Adjustable versus fixed rate loans
A fixed-rate loan features a fixed payment amount for the entire duration of the loan. Your property taxes may go up (or rarely, down), and so might the homeowner's insurance in your monthly payment. But generally payment amounts on your fixed-rate mortgage will increase very little.
At the beginning of a a fixed-rate loan, the majority the payment is applied to interest. As you pay , more of your payment goes toward principal.
You might choose a fixed-rate loan to lock in a low rate. Borrowers select these types of loans because interest rates are low and they want to lock in the low rate. If you have an Adjustable Rate Mortgage (ARM) now, refinancing into a fixed-rate loan can offer greater monthly payment stability. If you currently have an Adjustable Rate Mortgage (ARM), we can assist you in locking a fixed-rate at a favorable rate. Call AccessOne Mortgage at 919-787-6080 to discuss your situation with one of our professionals.
Adjustable Rate Mortgages — ARMs, as we called them above — come in a great number of varieties. Generally, interest rates for ARMs are based on an outside index. A few of these are: the 6-month Certificate of Deposit (CD) rate, the one-year rate on Treasure Securities, the Federal Home Loan Bank's 11th District Cost of Funds Index (COFI), or others.
Most ARM programs have a cap that protects you from sudden increases in monthly payments. There may be a cap on how much your interest rate can increase in one period. For example: no more than two percent per year, even though the index the rate is based on goes up by more than two percent. Your loan may have a "payment cap" that instead of capping the interest directly, caps the amount that your monthly payment can go up in a given period. In addition, the great majority of ARMs have a "lifetime cap" — your interest rate can't ever exceed the cap amount.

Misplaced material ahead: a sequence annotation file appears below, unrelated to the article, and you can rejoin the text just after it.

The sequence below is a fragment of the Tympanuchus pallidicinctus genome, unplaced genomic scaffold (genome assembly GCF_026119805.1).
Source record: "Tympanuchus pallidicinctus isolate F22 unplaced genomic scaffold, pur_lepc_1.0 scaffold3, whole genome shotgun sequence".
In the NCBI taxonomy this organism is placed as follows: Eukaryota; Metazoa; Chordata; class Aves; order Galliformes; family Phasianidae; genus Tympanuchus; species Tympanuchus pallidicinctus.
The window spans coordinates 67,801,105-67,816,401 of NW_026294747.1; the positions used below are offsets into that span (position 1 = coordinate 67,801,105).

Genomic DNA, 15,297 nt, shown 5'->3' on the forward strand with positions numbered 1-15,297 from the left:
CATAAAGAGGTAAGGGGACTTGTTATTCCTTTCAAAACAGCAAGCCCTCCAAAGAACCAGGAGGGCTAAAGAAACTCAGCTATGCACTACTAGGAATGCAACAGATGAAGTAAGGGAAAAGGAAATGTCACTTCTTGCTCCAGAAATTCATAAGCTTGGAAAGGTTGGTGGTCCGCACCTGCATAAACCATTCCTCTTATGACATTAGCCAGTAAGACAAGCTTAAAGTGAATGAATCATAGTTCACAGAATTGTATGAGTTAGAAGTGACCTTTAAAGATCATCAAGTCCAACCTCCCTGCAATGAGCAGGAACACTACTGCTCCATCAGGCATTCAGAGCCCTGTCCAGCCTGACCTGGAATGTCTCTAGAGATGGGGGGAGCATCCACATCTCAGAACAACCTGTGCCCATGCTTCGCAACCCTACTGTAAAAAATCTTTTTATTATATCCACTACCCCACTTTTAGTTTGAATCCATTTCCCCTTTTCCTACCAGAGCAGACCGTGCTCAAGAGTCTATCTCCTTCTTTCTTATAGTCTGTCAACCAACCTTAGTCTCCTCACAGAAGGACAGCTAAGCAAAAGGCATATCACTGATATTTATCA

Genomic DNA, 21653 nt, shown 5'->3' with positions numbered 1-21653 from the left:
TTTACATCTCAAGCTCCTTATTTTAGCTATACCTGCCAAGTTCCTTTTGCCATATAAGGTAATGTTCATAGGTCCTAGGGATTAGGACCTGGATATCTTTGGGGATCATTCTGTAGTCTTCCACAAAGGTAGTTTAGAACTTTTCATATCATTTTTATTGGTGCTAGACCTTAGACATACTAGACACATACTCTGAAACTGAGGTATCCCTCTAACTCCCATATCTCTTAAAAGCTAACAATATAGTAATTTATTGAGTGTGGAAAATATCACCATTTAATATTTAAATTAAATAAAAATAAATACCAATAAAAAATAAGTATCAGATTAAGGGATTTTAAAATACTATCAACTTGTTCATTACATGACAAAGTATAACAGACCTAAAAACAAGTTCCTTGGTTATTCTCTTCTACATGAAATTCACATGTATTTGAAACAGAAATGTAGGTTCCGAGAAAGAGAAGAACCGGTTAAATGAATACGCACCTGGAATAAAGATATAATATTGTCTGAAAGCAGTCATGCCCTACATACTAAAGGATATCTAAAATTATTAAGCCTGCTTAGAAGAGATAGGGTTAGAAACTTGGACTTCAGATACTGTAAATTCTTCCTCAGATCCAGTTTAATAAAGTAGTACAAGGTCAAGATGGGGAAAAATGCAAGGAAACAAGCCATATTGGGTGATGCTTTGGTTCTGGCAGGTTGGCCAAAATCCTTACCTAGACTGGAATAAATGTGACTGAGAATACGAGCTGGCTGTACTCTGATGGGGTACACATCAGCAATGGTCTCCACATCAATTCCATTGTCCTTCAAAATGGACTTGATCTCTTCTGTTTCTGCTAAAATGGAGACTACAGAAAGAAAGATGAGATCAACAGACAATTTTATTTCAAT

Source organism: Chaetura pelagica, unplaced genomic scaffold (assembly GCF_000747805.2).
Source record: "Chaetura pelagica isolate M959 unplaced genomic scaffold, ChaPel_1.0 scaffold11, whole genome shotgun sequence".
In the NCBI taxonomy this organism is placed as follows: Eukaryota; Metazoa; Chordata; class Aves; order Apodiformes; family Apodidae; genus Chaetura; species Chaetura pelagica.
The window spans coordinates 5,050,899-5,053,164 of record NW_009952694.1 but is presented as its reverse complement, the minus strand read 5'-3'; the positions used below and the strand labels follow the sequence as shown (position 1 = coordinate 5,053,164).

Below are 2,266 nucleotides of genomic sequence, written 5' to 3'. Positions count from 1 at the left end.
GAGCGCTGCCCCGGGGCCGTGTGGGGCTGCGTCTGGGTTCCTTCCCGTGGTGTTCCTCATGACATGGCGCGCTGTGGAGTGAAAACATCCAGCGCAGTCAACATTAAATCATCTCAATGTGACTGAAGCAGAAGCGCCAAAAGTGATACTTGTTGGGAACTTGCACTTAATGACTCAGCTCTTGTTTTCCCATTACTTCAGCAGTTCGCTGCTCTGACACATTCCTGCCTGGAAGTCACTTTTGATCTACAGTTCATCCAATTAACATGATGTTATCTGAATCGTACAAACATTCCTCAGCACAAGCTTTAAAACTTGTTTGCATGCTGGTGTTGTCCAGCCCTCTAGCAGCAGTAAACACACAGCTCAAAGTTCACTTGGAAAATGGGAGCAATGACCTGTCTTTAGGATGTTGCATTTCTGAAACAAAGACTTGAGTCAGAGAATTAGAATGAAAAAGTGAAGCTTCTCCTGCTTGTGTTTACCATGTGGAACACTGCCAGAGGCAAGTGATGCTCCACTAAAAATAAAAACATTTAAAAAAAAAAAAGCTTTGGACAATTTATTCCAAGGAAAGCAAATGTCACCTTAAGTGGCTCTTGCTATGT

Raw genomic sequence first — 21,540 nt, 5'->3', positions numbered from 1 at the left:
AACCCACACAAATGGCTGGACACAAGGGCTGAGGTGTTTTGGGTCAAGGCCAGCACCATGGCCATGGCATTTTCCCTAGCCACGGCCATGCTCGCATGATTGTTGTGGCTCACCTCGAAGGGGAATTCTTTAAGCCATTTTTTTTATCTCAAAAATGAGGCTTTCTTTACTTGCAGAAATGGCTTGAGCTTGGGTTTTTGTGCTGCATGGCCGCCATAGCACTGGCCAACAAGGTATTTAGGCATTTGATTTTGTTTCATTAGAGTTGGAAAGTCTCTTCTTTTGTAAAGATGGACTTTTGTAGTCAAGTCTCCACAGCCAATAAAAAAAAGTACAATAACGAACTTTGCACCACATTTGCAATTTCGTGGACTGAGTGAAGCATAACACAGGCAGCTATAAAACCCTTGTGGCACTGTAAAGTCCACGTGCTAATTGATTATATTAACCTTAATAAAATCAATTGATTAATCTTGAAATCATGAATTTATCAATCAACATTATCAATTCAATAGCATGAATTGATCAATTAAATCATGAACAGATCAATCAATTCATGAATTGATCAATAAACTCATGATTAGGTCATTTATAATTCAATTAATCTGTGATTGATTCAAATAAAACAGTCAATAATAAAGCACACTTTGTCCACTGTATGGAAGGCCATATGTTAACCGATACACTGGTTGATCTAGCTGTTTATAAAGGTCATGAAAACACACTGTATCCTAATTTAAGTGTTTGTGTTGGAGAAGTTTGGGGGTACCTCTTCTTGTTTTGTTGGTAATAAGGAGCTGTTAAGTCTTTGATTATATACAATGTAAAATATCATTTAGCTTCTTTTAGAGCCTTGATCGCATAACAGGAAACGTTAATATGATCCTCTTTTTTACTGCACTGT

ARMs most often have their lowest, most attractive rates toward the start of the loan. They guarantee that rate from a month to ten years. You've probably read about 5/1 or 3/1 ARMs. In these loans, the introductory rate is set for three or five years. After this period it adjusts every year. These loans are fixed for 3 or 5 years, then they adjust. These loans are usually best for borrowers who anticipate moving in three or five years. These types of ARMs benefit borrowers who will sell their house or refinance before the initial lock expires.
You might choose an Adjustable Rate Mortgage to get a very low introductory interest rate and count on moving, refinancing or simply absorbing the higher rate after the introductory rate expires. ARMs can be risky when housing prices go down because homeowners could be stuck with rates that go up if they cannot sell their home or refinance with a lower property value.